AUGUSTA, Maine — Drug-addicted Medicaid patients would lose coverage for methadone treatment after two years under a bill green-lighted Monday by a legislative committee.

The bill, LD 1840, limits reimbursement for methadone for opiate addiction to 24 months unless the provider gets approval for longer treatment ahead of time from the Department of Health and Human Services.

The legislation mirrors a similar cutoff placed on Suboxone, another common replacement drug for opiate addicts in treatment, that was approved as part of the last supplemental budget.

The Legislature’s Health and Human Services Committee spent several hours weighing the needs of Medicaid patients trying to get clean against the state’s stewardship of taxpayer-funded health insurance.

MaineCare, the state’s version of the federal Medicaid program, covers roughly three-quarters of all methadone patients in the state, or about 3,500 people.

The bill’s sponsor, Republican Rep. David Burns of Whiting, acknowledged he didn’t have a scientific basis for the two-year cap, but said it seemed reasonable and was in line with the time limit on Suboxone.

“I’m a layperson, I’m not a physician, but it would seem to me after two years of treatment there ought to be enough treatment information there to know if you need to continue, and if so, why shouldn’t that be documented?” he said. “Especially where it’s being covered under MaineCare Services.”

Rep. Linda Sanborn, a Gorham Democrat and retired physician, said the two-year limit fails to recognize that opiate addiction is a disease requiring long-term treatment.

“We’re not looking at setting a length of time on giving people insulin for their diabetes, and we shouldn’t be looking at setting an arbitrary time to treat with methadone,” she said. “It is only because of the stigma that revolves around drug addiction that we’re having this discussion. It has nothing to do with science.”

Recovering addicts take regular doses of methadone to curb cravings as they go through therapy. The dosing and length of treatment varies widely, depending on the individual, and can go on for years.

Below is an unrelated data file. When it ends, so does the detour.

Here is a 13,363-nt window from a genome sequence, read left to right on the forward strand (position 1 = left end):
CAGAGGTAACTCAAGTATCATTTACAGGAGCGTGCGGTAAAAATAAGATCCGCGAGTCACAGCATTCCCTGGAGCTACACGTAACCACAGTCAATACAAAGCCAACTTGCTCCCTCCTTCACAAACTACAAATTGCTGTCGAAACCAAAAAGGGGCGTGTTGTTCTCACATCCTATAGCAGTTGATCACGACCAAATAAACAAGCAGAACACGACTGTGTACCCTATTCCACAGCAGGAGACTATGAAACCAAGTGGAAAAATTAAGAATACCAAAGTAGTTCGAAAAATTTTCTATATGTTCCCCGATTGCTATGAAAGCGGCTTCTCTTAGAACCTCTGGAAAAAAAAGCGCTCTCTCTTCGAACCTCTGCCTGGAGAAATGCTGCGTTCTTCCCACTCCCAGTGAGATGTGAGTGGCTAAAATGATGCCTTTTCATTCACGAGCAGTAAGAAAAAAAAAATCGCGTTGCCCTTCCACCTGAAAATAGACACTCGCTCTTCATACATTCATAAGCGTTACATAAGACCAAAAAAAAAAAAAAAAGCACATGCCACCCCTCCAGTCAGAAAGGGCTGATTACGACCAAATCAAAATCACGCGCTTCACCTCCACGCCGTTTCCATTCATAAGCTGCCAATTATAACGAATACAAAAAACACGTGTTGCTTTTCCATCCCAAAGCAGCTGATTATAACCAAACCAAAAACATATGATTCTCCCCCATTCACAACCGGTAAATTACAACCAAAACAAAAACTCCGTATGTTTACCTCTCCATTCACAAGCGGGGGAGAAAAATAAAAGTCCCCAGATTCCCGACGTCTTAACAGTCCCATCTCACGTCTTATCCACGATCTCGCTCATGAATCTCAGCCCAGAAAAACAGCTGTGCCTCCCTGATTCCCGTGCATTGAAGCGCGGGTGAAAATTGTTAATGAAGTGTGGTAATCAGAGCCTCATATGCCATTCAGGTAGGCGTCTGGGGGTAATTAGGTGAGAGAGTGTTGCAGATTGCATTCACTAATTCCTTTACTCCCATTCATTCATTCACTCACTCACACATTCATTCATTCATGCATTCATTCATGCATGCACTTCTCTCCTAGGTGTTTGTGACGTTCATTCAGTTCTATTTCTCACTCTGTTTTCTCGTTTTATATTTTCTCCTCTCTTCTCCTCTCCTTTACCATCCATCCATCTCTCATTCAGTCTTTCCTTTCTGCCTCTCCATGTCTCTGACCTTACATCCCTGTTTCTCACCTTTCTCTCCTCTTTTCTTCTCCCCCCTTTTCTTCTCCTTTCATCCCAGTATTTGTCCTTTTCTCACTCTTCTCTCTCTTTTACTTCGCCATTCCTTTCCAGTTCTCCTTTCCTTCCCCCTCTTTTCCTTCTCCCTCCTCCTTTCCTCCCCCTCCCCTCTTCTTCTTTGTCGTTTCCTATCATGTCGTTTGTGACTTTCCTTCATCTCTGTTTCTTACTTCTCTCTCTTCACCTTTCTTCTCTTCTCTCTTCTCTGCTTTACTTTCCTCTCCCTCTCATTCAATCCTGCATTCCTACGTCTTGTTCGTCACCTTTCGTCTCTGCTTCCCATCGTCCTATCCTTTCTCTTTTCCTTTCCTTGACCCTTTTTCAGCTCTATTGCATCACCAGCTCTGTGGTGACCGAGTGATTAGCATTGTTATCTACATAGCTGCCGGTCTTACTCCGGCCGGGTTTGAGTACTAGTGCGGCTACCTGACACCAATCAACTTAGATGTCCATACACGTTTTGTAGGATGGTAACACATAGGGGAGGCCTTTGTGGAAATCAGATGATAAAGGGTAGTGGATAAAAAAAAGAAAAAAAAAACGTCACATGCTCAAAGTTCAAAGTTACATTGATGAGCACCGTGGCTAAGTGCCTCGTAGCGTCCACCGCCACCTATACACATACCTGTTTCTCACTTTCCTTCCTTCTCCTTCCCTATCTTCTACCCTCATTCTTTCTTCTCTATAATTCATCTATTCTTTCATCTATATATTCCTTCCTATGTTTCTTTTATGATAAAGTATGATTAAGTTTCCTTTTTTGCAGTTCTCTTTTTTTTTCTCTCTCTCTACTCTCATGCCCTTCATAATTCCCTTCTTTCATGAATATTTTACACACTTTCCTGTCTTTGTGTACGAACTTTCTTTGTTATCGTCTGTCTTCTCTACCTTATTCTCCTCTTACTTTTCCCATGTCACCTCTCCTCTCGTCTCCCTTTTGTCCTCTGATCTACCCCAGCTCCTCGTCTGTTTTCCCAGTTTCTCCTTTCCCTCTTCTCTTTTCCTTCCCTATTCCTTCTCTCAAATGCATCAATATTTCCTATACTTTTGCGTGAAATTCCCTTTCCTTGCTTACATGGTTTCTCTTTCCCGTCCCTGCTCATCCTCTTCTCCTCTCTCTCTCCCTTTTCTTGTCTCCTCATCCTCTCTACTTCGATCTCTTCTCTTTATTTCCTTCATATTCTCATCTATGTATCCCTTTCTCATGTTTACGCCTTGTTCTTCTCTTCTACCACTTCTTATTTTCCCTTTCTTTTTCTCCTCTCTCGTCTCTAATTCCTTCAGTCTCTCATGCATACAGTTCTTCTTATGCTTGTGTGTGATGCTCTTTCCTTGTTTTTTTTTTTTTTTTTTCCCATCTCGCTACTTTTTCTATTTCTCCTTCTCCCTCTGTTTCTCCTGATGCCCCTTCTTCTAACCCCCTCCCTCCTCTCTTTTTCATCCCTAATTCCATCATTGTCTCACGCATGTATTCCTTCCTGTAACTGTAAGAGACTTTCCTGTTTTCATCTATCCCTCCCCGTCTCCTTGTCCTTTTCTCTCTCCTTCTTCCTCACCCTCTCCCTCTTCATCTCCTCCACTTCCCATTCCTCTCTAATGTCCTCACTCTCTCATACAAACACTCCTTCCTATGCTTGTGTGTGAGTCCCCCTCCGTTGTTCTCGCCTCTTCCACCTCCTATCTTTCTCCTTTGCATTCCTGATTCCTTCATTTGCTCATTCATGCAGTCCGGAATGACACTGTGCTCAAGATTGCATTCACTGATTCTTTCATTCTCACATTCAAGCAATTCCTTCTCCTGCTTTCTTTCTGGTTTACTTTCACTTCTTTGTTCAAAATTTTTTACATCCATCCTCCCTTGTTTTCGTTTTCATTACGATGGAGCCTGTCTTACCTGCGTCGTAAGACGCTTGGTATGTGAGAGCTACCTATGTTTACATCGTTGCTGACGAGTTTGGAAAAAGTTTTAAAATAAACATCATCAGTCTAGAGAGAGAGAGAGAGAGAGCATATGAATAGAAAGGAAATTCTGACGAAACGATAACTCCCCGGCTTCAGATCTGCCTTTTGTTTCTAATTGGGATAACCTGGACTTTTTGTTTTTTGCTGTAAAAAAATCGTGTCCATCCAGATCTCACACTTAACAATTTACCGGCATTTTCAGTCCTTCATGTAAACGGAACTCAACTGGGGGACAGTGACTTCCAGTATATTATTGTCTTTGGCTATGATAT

Heroin addicts generally respond better to methadone, while Suboxone often works better for people addicted to prescription opiates such as OxyContin, said Dr. Kevin Flanigan, medical director of MaineCare Services.

The committee didn’t discuss how much money the state could save by limiting MaineCare reimbursements for methadone treatment. The two-year cap on Suboxone is projected to save about $600,000 in the next fiscal year.

The cap on methadone would not apply to patients using the drug to treat chronic pain.

Dr. Joseph Py, corporate medical director for Discovery House, which runs methadone clinics in Maine and several other states, said the longer patients are in treatment, the better they do.

“I would love to have people drug-free forever after X amount of time,” he said. “What we know about opiates, since people have been using them… is that has not been the case, time and time again.”

The committee voted 8-2 in favor of the methadone bill, which now goes to the full Legislature for a vote. Additional language about MaineCare reimbursement for transportation to methadone clinics, which is included in a separate bill, was removed.

Jackie Farwell

I'm the health editor for the Bangor Daily News, a Bangor native, a UMaine grad, and a weekend crossword warrior. I never get sick of writing about Maine people, geeking out over health care data, and...